Plan calls for bells to ring at St. Catherine of Sweden in Hampton
Mother's Day, May 12, is the tentative dedication day for a new, 43-foot tower with three restored antique bells at St. Catherine of Sweden Church, Hampton.
A 7-foot cross will top the free-standing tower, slated for fabrication and installation in April by the Verdin Company of Cincinnati.
Plans call for the tower to incorporate a trio of bells that previously chimed at now-closed Catholic churches.
Will the bells play songs?
Hampton Council President Victor Son posed that question at the council's Feb. 13 meeting, which included a discussion of the proposed bell tower.
“We don't want to be playing ‘When the Saints Come Marching In.' We just want to ring bells,” replied the Rev. Steven Neff, pastor of St. Catherine of Sweden Church.
“The bells will not swing. There will be a hammer inside each bell,” Neff said. “It will all be computerized. Most of the sound will go down into the ground.”
Hampton Township's planning commission and environmental advisory council have recommended approval of the bell tower, according to Marty Orban, the township's land use administrator.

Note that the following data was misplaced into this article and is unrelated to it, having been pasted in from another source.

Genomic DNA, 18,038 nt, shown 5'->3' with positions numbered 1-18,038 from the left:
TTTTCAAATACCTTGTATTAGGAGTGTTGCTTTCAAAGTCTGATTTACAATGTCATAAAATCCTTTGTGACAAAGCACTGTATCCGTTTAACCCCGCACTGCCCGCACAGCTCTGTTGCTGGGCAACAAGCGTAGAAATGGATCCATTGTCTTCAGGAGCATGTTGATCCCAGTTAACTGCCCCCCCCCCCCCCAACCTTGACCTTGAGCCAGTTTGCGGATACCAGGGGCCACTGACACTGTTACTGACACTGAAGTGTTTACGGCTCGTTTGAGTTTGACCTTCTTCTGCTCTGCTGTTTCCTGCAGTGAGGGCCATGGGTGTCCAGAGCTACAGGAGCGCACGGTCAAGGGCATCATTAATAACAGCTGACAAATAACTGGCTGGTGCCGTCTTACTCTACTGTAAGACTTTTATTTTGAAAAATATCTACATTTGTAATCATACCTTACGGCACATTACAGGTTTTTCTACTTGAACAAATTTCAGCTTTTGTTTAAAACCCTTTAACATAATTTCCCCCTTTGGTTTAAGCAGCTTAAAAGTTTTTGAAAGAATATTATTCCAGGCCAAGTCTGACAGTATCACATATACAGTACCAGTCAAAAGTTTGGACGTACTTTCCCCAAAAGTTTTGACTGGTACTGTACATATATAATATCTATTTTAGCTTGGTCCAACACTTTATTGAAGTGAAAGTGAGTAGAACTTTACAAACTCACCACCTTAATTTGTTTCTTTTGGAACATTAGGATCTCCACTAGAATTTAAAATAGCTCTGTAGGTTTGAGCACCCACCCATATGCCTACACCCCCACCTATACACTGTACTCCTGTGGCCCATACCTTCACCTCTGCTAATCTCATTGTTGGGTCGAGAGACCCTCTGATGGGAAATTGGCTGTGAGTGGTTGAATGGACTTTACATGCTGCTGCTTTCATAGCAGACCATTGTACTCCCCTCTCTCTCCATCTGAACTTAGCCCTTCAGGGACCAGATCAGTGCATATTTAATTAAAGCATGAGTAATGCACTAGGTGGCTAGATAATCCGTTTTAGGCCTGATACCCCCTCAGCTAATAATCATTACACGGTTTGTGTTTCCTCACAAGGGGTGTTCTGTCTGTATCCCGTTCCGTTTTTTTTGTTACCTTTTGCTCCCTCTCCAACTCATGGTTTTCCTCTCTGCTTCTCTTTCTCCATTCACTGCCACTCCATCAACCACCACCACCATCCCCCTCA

But plans for the bell tower still need approval from the township's zoning hearing board.
The zoning hearing board is due to issue a decision on Feb. 26 on a request from St. Catherine of Sweden Church for a variance from Hampton Township's 20-foot limit on the height of accessory, stand-alone structures, such as the bell tower.
“It's a great joy for the parish to look forward to construction of the bell tower,” Neff said at the Feb. 13 meeting of Hampton Council.
The Verdin Company will build the tower and install its restored, antique bells before the tower arrives by truck in Hampton.
“They'll just erect that tower in one piece,” Neff said. “The bells will be able to work in an hour.”
The parish plans to eventually ring the bells for 30 seconds before weekday and weekend Masses, and twice daily for 82 seconds — at noon and 6 p.m. — to announce the Angelus.
The Angelus, a Christian devotion, recalls the angel Gabriel's message to the Blessed Mother that she would conceive and give birth to God's son.
“The bells might ring four to five minutes total on a given Sunday,” Neff said.
Deborah Deasy is a staff writer for Trib Total Media. She can be reached at 724-772-6369 or email@example.com.
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